I went to a grammar,for a couple of years,but it didn't work out. I would now let my DC's go if they wanted to but it has taken me a long time to decide I would let them.I was very opposed for a long time because of my own experiences but I'm assuming things will have moved on by now.
I went from a very normal background and was keen to go,and my parents keen to send me.
But as it turned out I just couldn't fit in outside of my peer group - the other girls were all from a very different background to me.
My work suffered terribly,and it was only when I transferred back to my local comp that I started to achieve again. It was the best thing I could have done tbh.
So I am adamant that if my children showed the ability it has to be instigated by them that they take the 11 plus and it has to be their choice.
So,I would say that if she doesn't want to go,I would go with her feelings.
Good luck with whatever you decide.
I would say that grammar schools are the right school for some children and not for others.
I have sat on many admission appeals for grammar schools where the parents are saying their child is bright etc, when in reality they are just reaching level 5 or even a level 4 at KS2. To me there is no greater crime than the parents insisting the child goes to a grammar school if at all possible, because that is the considered the right path to follow, when the child are simply not capable academically of handling going to a very academic grammar school. My "comprehensive" secondary school probably has 8 to 10 requests for admission every year from pupils at local grammar schools because they are struggling.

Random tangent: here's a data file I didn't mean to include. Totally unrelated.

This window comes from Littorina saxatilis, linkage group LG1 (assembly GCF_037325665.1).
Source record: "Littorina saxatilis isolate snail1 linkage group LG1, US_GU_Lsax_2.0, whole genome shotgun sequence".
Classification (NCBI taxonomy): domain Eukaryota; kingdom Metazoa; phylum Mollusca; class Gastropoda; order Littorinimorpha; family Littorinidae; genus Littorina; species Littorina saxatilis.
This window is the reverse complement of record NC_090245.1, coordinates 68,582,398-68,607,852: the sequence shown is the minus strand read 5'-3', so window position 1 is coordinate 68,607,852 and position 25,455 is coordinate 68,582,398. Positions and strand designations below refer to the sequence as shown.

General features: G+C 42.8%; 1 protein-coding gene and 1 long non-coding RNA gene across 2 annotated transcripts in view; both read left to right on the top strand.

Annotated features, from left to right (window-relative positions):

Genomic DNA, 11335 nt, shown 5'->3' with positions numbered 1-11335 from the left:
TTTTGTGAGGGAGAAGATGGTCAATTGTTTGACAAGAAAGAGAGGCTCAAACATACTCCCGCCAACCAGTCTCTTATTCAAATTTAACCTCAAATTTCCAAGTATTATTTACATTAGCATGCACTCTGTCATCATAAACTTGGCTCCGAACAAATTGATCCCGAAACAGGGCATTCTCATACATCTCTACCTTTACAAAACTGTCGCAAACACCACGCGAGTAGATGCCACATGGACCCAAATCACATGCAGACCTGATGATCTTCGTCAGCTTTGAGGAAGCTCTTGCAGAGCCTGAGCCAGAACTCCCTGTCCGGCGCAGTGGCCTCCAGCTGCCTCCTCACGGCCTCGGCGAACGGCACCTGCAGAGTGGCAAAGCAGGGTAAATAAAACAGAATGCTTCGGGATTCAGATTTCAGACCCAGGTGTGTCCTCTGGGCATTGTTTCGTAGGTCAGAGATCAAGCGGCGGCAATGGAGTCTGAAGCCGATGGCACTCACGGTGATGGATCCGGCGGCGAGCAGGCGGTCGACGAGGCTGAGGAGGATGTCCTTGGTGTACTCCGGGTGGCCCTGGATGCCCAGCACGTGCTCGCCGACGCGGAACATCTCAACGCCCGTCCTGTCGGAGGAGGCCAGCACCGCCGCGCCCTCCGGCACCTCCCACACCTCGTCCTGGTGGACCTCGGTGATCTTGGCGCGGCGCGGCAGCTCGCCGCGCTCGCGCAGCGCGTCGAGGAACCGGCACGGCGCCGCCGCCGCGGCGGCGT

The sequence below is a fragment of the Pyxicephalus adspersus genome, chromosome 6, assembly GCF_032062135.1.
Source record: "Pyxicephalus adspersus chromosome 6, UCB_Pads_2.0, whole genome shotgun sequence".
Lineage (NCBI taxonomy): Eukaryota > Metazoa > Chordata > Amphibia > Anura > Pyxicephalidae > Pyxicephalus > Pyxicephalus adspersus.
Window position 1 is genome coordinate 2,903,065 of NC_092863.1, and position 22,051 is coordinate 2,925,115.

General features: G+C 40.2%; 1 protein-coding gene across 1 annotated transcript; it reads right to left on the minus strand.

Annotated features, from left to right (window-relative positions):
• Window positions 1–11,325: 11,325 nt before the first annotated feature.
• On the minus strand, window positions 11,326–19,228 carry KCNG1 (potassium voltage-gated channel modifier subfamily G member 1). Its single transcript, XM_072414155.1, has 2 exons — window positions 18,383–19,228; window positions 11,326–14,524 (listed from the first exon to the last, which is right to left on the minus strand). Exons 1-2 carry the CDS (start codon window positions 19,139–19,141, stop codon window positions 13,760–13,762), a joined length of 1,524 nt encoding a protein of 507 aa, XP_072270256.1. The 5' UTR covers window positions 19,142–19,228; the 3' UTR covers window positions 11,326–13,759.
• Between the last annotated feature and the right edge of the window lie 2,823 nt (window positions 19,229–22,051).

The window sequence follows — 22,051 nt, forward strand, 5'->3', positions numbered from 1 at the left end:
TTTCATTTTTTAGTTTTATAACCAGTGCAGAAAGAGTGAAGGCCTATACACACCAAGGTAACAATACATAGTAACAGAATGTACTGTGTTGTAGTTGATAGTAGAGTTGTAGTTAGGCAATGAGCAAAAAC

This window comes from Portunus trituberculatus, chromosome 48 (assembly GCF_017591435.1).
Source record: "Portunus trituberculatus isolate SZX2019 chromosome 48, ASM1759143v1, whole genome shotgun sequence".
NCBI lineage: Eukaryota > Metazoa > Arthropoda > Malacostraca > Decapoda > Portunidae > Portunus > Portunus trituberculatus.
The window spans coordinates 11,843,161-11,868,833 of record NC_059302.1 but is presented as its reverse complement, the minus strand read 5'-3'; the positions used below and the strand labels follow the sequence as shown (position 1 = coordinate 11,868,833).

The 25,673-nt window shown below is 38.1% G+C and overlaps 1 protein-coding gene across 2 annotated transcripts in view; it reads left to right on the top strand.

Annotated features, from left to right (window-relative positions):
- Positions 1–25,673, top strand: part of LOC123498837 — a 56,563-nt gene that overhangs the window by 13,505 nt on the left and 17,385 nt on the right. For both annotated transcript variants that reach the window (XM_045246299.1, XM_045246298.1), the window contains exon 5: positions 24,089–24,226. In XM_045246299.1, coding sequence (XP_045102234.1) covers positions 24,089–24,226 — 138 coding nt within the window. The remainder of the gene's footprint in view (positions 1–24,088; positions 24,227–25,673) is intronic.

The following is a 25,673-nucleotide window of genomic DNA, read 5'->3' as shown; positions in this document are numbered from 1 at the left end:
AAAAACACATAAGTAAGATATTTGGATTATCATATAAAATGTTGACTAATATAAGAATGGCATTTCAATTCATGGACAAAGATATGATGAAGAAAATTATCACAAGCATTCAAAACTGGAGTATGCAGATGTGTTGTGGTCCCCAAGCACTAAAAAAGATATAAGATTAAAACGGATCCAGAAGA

So my advice would be not to make the decision based on class structure but base it on whether your daughter has the capacity to cope and excel with a grammar school education or not. Speak to her teachers and get an honest opinion on her capability to cope, if the answer is a definite yes then wholeheartedly push to get that excellent education. If not then decide how you and her are going to make a success at one of these other schools.
Thank you for reading the Op!
We've talked about older girls we know who were angels in Year 6 but now walk around with orange faces and a string of school suspensions.
I'm worried that although she tries her best and wants to do well now, once she has more freedom she'll not bother.
I think the lack of ambition is already rubbing off on her tbh, and I think it might be a lost cause trying to convince her.